Ryanair staff have officially reigned in strike rhetoric, with little public response by the company.
However, the independent watchdog of the airline industry in the UK, the Civil Aviation Authority (CAA), has declared that Ryanair should financially compensate any and all passengers who have been affected by the previous strikes.
Due to strikes, the company have cancelled approximately 150 flights in a single day, which equates to about 6% of their daily flight total. These will primarily affect Germany, Portugal, Italy, Spain, and Belgium, although their final destinations will also be affected, including the UK.
From these strikes, it seems that over 24,000 people have been affected.
Under Regulation 261, put forth and established by the European Union, travellers on flights that have been cancelled are entitled to a new flight, or a full refund if their flight is cancelled.
Equally, passengers are entitled to claim £110 if any flight is cancelled within 14 days of departure, assuming that this cancellation is the fault of the airline itself, which does include staff going on strike.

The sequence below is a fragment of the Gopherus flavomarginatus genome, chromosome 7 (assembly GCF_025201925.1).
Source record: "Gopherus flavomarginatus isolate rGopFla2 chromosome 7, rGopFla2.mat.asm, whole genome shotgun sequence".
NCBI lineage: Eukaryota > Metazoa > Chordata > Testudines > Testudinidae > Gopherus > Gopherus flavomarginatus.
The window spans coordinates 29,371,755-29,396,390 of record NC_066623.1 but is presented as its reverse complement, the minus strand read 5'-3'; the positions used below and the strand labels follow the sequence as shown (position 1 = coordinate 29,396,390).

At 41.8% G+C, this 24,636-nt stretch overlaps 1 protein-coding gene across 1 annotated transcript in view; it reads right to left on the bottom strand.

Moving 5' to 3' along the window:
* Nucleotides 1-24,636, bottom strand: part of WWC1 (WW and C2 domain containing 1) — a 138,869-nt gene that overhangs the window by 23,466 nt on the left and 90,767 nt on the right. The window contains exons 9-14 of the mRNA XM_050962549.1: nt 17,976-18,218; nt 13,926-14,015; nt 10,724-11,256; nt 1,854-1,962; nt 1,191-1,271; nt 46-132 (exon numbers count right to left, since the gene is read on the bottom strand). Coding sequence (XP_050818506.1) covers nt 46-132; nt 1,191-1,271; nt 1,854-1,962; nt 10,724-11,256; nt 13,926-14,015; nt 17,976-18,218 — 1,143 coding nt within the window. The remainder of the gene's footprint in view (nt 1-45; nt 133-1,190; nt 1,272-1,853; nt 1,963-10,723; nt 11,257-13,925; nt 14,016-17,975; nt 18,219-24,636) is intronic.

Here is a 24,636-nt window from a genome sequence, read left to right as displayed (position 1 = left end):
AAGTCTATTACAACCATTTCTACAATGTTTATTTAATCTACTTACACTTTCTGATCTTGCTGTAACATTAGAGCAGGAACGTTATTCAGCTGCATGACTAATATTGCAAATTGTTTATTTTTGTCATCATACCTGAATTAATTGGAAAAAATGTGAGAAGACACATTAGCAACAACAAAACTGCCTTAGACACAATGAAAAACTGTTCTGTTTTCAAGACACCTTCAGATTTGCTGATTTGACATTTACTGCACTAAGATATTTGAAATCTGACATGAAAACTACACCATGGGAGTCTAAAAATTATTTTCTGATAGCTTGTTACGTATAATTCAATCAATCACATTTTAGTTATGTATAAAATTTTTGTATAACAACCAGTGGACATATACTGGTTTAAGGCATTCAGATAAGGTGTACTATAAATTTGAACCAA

Ryanair To Fight?
However, airlines can refuse to pay out in the event of ‘extraordinary circumstance’; usually this only applied to bad weather, but many airlines have been known to attempt to stretch this definition, to avoid paying out compensation to customers.
There is currently a debate going on between the CAA and Ryanair.
The CAA maintains that because the strikes are being held by Ryanair staff the company is legally liable, and therefore should pay compensation.
Ryanair in response is suggesting that as the strikes have been caused by, in their opinion, unions and lobby groups, combined with competitor airline crews, the strikes should actually count as extraordinary circumstances, as the strikes are beyond their control.
Share Price Impact
Many passengers have taken to social media to voice their concerns and dissatisfaction with Ryanair’s handling of the situation. The situation threatens to damage the reputation of the company, combined with affecting brand loyalty.
If the situation continues, and the dispute between the CAA and Ryanair is not solved at any point soon, this is likely to have a negative impact on the share prices of the company, which may also have a resulting positive effect on their competitors.